Sunday, May 16, was the final day of this year’ s Diabetes Blog Week — which I hope will be an annual affair. The closing topic was life after a cure. I must admit that weekends are reserved for my family, so I didn’t participate in real-time, but the topic is fascinating!
Of course I could go on myself about how I’d don my hiking boots and run outside to trample all my diabetes supplies, or eat a stack of pancakes with a full cup of ooey-gooey syrup… But I decided it would even more fun to take a look around. What was the consensus among the community, if any?
What would we all do if our pancreases suddenly snapped back into working order?
I spent yesterday reading my way through the thoughts of many of the 142 participants in this unusual blog rally. Here are the sentiments that seemed to be trending:
* Serious Skepticism *
From DBlogWeek organizer Karen, reflecting the thoughts of many of us:
“Yeah, well, when I was coming up with post topics this seemed like a fun way to end Diabetes Blog Week on a high note. But as I sit down to write this post, it’s tough… Because, to be honest, I don’t believe I’ll see a cure.
“Don’t get me wrong – I do believe in a cure. I believe the children with diabetes now will see a cure – it’s the reason I still do diabetes walk-a-thons. I just stopped believing in a cure before my time runs out.”
“…All of the things I do to manage diabetes have worked their way seamlessly into my life and doing them has become second nature. I would be overjoyed not to have to do them anymore. But I’m pretty sure I’ll always have to and most of the time I am okay with that.”
* The NEED to Believe *
From Saucy RedHead:
“I think believing in a cure is what keeps me going. If I had to readily accept that I would be injecting myself every day for the rest of my life or live attached to needles and tubing, I don’t think I could.”
“I’ve been trying to focus on the positives of this disease. I think of all the people I’ve educated who will no longer say, ‘Are you sure you can eat that?’ I think of the technological advancements so that pumps no longer require tubing, glucometers no longer require a pint of blood and you can test your blood sugar without ruining your fingertips. I think of Islet Cell Transplants, The Artificial Pancreas Project & discovering pigs can’t develop diabetes (read it here). We’re getting closer and closer to a cure every day. This is thanks to countless researchers, scientists and PWDs & their supporters who are spending time and raising money to make this dream a reality.”
* Smart-Ass Humor *
“If they find a cure, I will keep you updated on how this goes. Maybe do a blog post from jail for running down the street naked. Do you think they will let me use their wifi?”
And from Kelly Kunik:
“I’d take all the money I spent in diabetes supplies and buy myself a nice beach front property, because God knows I’d have the down payment for one since I no longer spent money on diabetes related supplies, medications, doctors, etc. …
“And when I went out on my boat, (HELLO, I live on the beach, so I will most definitely need a boat) I’d be able to leave the house with just my keys (on one of those keychains boaters use that have a little floaty thing in case they drop in the water) instead of a mini pharmacy.
“I do know for absolute certain I’d throw a party and invite the D-OC. … I’d have CRUMBS BAKE SHOP cater – it would be fabulous and filled with carbs – and no one would think twice.”
* A Little Vengeance *
From Michael Hoskins:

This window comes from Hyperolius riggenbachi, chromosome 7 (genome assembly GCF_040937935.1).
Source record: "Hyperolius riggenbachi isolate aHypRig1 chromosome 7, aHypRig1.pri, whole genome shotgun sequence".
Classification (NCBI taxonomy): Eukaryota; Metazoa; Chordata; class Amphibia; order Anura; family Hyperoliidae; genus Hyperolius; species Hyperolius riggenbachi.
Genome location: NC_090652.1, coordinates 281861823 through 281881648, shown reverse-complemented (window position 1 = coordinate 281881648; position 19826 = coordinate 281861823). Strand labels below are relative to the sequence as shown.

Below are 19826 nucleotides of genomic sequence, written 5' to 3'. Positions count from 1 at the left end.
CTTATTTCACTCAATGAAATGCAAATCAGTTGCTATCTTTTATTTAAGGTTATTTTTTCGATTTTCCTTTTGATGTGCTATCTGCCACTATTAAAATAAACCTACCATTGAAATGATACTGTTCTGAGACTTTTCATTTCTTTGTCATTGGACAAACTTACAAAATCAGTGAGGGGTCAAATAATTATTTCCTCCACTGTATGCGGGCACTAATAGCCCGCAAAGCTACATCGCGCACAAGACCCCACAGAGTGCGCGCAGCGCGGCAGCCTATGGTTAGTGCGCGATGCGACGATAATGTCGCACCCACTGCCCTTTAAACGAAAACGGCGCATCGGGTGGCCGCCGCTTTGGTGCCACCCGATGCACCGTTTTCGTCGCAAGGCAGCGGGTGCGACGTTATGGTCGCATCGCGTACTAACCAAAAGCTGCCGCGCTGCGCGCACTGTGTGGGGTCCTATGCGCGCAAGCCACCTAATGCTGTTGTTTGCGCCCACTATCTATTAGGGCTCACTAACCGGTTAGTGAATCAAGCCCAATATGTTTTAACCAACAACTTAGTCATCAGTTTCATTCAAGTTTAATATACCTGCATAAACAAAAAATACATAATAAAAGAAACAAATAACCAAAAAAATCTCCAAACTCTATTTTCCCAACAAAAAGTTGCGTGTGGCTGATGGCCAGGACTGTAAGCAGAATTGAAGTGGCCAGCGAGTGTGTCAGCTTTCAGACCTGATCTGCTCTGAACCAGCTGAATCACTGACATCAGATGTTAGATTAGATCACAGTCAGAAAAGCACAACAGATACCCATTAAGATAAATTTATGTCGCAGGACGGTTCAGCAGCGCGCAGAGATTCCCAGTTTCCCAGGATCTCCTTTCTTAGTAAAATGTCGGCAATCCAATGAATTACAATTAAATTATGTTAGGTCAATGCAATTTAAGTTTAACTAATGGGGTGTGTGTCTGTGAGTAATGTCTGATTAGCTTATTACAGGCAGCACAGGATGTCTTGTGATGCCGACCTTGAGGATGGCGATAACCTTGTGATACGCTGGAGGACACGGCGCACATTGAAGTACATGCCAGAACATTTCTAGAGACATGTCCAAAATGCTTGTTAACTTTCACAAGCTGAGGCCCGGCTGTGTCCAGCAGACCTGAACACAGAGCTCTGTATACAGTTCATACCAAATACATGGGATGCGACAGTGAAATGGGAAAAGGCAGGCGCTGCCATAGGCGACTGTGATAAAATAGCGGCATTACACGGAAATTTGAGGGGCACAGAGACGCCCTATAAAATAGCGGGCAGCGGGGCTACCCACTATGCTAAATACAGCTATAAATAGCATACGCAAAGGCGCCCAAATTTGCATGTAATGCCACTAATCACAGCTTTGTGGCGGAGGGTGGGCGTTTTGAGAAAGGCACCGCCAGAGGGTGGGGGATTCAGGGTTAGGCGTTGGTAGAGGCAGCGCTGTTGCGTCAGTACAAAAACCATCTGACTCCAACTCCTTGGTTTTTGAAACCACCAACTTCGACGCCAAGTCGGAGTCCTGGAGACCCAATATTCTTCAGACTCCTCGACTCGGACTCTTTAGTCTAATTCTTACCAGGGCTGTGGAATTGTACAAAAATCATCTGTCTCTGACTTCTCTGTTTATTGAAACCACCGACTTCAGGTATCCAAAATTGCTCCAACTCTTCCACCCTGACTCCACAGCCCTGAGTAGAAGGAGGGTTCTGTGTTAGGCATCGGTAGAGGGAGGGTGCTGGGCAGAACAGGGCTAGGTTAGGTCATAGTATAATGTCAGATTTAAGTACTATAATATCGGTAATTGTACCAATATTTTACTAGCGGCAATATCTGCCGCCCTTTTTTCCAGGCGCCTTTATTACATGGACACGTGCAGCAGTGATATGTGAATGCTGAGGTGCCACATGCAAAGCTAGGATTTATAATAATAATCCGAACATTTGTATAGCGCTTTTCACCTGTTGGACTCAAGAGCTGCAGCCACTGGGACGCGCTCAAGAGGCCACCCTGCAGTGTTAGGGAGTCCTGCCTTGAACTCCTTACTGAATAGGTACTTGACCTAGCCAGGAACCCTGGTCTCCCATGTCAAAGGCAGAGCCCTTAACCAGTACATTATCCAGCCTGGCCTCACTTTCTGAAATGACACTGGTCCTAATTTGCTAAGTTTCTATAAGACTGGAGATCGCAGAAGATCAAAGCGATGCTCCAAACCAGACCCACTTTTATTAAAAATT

“The mission that would take up the remaining time of my day… replacing the injections and D-Management that had previously been my reality: hunting down every doctor who ever told a Type 1 kid or parent that diabetes would be cured within five or even 10 years. I’d take a syringe and stab them in the abdomen, arm, or leg with it – ensuring that I hit a muscle so that the pain seizes them completely and radiates throughout their body. Blood would likely gush, as I’ve seen so many countless times in my own life.”
And from Meri, a mother of 3 kids with Type 1 diabetes (more painfully funny than vengeful, actually):
“I would go to the pharmacy and tell the pharmacist that I have an important message for him, and then I would lean in very secretive like, like really close to his face and stick out my tongue and give the biggest, fattest raspberry right in his face, with the greatest force I could muster, and then walk out not saying another word.”
* Freedom!! *
From Ophir at The Conscious Diabetic:
“I would be able to do more physically: Exercise when I want and how much I want without the fear of lows and highs. I could go into a pool or the ocean and not have to worry about my pump sitting in a bag unattended, or how much time I’ve spent without it attached. I could eat almost whatever I want to eat whenever I want to eat it (I do still have celiac). Hey, perhaps some of the complications I’ve developed would reverse and my body would heal?”
“I would be able to wear clothing and not see a bulging pump underneath my shirt. I wouldn’t have to prick my fingers or change my pump every three days. I wouldn’t feel guilty anymore for not using a CGM (I find the needle way too big and so I just don’t use it). I wouldn’t have to excuse myself and check my sugars when others are socializing.
I would feel free.”
* Maintaining Connections *
And last not least, the sentiment — which I share — of not wanting to lose the amazing connections we’ve developed through social media, with others who’ve lived through this thing:
From my good buddy Scott Johnson -
“I imagine basking in the positive feeling of my body healing itself of any and all diabetes related damage. I imagine having a bunch of extra mental energy and capacity, which I could direct toward something besides diabetes.
“I imagine all of us staying in touch, growing old and sharing stories of our lives after diabetes, because that is what friends would do.”
* The End *
(Or is it…?)